The Committee does acknowledge that the PCC is often effective. Before coming to situations where it has disappointed people, I quote the MPs' warm words: "There is no doubt that the PCC does a great deal of valuable work both in preventing breaches of the Code and in addressing complaints and we note that the PCC is successful as a mediator. The figures show that many people have benefited from a free and discreet service in exactly the way the PCC's founders envisaged." I like the bit about "founders", of course.
In two prominent cases, however, the tiny PCC, with its staff of just 15, not one of whom, as a matter of policy, has ever been a journalist, was unable to exercise a restraining influence – the disappearance just before her fourth birthday of Madeleine McCann from her family's holiday apartment in Praia da Luz, Portugal, in May 2007 and the large number of suicides of young people that took place in and around Bridgend, South Wales, between January 2007 and August 2008.
One reason is that newspaper groups, whether by carelessness or design, have weakened self-regulation by under-resourcing it. The PCC has neither the strength required for the task nor the expertise.
The decision not to employ former journalists is bizarre. The policy is supposed to emphasise independence but in practice it signals amateurism. A great deal, too, turns on the character of the chair of the body. Appointing somebody anxious to please is a mistake. A hard, fearless leader would make a lot of difference.
A second recommendation by the parliamentary committee that I don't support is that the PCC should have the ability to impose a financial penalty. The committee comments: "The industry may see giving the PCC the power to fine as an attack on the self-regulatory system. The reverse is true. We believe that this power would enhance the PCC's credibility and public support."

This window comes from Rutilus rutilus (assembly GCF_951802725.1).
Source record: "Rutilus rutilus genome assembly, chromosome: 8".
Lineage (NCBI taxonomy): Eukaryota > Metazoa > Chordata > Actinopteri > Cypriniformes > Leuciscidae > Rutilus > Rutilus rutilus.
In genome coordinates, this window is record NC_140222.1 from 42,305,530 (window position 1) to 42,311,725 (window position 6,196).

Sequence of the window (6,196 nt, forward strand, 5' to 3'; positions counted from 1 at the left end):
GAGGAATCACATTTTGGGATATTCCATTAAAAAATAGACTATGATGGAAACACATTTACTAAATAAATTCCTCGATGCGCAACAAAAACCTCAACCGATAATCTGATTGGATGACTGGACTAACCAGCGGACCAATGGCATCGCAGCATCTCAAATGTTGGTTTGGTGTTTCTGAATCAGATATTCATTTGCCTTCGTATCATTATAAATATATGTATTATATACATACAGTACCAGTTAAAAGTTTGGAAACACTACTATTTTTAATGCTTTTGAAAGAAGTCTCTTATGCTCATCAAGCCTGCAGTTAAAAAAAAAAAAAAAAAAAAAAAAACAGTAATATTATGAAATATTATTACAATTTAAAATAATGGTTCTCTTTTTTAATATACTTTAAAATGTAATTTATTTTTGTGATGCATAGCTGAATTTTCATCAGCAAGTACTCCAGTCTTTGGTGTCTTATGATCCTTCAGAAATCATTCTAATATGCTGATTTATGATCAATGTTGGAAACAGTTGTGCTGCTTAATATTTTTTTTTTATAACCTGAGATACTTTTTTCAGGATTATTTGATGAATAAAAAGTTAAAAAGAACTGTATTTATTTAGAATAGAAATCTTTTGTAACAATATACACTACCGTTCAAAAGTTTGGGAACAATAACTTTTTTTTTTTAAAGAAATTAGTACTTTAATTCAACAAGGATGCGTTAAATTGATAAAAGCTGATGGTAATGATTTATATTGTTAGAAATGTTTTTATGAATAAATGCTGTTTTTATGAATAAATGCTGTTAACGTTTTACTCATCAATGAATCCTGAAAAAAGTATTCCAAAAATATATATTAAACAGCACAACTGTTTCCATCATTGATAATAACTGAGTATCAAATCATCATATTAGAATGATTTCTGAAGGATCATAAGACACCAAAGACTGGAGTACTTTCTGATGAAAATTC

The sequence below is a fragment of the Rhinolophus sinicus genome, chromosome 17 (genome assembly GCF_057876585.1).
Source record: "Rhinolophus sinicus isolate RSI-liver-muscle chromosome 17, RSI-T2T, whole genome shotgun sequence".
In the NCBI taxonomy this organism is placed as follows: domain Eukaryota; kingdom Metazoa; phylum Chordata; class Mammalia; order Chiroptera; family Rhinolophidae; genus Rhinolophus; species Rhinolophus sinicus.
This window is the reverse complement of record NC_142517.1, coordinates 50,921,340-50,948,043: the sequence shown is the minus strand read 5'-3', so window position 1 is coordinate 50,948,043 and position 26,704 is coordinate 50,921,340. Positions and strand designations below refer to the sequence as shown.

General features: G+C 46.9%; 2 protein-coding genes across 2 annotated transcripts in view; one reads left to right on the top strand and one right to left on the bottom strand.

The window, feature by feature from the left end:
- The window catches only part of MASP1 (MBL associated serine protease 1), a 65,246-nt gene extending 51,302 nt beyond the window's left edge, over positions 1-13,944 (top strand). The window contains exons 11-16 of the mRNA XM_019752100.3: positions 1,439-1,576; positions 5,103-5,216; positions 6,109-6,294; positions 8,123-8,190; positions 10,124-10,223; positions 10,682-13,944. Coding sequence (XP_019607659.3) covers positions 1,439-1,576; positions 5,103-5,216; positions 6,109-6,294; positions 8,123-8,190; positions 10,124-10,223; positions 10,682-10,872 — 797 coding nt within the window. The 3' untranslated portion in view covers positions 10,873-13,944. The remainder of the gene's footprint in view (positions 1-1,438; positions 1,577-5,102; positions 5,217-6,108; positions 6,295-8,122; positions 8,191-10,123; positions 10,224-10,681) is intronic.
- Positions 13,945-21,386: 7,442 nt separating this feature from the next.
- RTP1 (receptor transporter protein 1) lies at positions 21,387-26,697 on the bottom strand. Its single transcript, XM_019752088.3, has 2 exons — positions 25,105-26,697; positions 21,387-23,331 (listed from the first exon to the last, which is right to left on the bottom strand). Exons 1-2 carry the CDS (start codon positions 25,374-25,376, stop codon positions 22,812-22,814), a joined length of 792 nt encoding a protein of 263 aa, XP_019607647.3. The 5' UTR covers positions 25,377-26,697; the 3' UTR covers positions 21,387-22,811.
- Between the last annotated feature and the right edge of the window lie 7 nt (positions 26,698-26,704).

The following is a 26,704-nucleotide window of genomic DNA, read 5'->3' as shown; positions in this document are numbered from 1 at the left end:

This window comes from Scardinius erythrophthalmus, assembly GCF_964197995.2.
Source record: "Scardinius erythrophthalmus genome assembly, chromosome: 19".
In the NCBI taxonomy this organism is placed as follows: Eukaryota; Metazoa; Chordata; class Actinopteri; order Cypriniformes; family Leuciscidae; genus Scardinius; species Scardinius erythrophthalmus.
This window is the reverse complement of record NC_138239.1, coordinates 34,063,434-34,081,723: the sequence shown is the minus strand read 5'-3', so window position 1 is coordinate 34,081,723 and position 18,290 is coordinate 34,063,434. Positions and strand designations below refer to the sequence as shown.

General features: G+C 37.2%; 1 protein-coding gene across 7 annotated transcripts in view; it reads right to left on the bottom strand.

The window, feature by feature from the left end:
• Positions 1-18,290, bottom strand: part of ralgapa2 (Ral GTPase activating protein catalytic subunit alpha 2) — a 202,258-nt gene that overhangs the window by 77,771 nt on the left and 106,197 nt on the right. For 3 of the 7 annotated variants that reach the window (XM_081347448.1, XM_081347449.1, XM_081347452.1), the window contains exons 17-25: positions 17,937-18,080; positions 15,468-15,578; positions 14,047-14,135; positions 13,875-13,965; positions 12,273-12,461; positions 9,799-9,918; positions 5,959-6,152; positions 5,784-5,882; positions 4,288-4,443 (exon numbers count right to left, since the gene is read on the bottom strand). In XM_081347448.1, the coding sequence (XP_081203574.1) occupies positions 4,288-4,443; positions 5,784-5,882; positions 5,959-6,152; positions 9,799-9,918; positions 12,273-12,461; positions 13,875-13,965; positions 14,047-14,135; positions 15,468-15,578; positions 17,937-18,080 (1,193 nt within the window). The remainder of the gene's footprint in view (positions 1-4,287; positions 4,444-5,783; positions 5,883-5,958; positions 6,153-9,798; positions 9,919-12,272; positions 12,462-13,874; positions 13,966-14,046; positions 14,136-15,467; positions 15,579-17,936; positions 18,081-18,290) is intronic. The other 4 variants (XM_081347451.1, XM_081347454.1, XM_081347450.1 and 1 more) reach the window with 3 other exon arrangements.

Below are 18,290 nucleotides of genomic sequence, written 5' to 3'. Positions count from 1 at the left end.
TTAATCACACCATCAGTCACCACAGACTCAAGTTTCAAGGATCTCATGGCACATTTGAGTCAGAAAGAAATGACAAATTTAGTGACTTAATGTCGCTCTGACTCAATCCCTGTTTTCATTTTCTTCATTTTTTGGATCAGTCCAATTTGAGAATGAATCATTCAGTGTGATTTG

I think the opposite. It would be unfair on newspapers such as The Independent with limited financial resources compared to, say, Rupert Murdoch's publications. With money at risk, newspapers would want to be represented by lawyers at hearings. The notion of the industry sitting in judgment on itself would disappear. Some newspapers would refuse to pay fines – perhaps I would demur if I still had any power in the matter. So it would require statutory backing and self-regulation would go.
There is, however, one weapon in the PCC's armory that is not properly used. That is the power to specify the prominence that should be given to an apology. The Editors' Codebook states that while the PCC does not interpret "due prominence" to mean "equal prominence" it expects that "the positioning of apologies or corrections should generally reflect the seriousness of the error – and that would include front page apologies where appropriate".
But in practice apologies rarely receive the same prominence as the original error. To make an editor print an apology in exactly the same position and with exactly the same weight as the offending article would, I know from how I used to feel when the subject came up, cause almost unbearable anguish. The humiliation of it!
If the lay members of the PCC could achieve at least that reform, then they would have done some good after all.